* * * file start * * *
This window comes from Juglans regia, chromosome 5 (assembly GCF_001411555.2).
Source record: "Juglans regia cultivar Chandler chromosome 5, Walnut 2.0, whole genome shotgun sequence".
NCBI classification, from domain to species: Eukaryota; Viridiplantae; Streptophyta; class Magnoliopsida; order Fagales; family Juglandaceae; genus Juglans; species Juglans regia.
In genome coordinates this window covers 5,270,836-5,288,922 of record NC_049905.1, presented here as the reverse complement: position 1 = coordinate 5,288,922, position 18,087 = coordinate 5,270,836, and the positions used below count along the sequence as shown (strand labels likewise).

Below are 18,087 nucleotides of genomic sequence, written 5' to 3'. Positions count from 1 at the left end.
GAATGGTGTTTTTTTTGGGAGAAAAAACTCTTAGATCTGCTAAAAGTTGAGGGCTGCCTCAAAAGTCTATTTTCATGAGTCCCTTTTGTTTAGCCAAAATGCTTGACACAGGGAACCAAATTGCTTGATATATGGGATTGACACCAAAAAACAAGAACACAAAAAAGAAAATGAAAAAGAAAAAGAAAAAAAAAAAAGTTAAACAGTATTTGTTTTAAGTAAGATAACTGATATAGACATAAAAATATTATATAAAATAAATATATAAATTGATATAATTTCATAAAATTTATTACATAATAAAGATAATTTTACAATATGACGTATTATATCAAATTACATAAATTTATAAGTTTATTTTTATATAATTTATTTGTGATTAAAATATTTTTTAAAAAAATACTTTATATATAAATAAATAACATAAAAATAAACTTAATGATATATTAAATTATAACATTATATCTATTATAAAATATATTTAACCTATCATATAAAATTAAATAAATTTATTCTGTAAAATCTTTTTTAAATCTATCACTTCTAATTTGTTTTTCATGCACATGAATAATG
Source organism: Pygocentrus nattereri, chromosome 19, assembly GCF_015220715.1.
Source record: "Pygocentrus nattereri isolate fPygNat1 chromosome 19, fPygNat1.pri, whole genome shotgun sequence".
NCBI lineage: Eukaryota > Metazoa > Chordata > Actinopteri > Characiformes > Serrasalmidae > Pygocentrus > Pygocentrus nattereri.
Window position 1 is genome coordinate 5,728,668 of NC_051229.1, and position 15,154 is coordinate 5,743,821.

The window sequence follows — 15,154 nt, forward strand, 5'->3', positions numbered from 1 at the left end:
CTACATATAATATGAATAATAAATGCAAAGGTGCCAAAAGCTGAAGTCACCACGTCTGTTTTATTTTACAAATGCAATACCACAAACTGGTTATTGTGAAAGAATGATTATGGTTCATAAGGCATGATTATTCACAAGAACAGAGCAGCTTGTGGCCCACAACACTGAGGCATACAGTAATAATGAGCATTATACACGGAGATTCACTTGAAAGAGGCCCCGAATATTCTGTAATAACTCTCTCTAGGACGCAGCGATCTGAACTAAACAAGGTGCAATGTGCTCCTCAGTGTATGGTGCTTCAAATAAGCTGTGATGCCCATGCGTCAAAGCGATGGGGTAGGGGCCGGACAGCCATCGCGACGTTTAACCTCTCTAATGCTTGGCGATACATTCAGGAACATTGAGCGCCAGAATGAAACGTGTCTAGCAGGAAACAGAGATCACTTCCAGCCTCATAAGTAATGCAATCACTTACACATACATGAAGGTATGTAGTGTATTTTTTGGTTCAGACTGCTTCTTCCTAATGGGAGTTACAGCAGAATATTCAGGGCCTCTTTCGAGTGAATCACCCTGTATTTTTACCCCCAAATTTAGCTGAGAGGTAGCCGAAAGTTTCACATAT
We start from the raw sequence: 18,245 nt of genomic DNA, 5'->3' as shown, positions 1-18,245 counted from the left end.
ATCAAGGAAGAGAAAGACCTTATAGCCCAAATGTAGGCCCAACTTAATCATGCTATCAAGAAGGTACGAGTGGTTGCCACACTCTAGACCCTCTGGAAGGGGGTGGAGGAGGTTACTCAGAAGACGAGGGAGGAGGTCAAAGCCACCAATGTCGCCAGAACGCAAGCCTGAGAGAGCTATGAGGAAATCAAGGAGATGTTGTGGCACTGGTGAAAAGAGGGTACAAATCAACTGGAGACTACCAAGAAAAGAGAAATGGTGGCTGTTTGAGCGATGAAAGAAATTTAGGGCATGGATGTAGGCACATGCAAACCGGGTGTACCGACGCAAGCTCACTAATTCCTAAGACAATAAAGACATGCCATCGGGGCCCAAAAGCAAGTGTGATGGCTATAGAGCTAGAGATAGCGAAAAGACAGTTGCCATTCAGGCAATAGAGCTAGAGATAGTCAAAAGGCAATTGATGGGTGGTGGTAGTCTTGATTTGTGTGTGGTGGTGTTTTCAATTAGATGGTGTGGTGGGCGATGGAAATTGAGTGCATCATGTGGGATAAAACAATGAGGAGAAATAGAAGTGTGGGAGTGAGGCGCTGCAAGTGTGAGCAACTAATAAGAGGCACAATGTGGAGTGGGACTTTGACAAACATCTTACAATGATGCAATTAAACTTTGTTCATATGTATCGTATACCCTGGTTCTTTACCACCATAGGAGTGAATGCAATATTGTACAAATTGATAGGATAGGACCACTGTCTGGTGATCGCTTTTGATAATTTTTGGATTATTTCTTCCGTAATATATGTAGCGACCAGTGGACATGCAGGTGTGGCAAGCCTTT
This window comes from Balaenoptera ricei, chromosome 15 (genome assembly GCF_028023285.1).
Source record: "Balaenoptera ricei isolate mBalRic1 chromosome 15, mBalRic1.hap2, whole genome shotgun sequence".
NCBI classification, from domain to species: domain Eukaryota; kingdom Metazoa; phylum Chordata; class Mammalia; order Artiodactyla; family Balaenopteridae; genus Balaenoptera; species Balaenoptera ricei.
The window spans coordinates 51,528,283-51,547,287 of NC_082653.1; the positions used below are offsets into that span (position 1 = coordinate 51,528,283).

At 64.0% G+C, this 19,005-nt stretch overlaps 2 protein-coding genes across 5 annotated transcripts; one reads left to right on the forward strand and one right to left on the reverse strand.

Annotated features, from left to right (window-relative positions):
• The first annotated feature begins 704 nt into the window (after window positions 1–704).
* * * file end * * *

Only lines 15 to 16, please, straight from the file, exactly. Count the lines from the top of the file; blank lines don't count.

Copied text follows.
This window comes from Balaenoptera ricei, chromosome 15 (genome assembly GCF_028023285.1).
Source record: "Balaenoptera ricei isolate mBalRic1 chromosome 15, mBalRic1.hap2, whole genome shotgun sequence".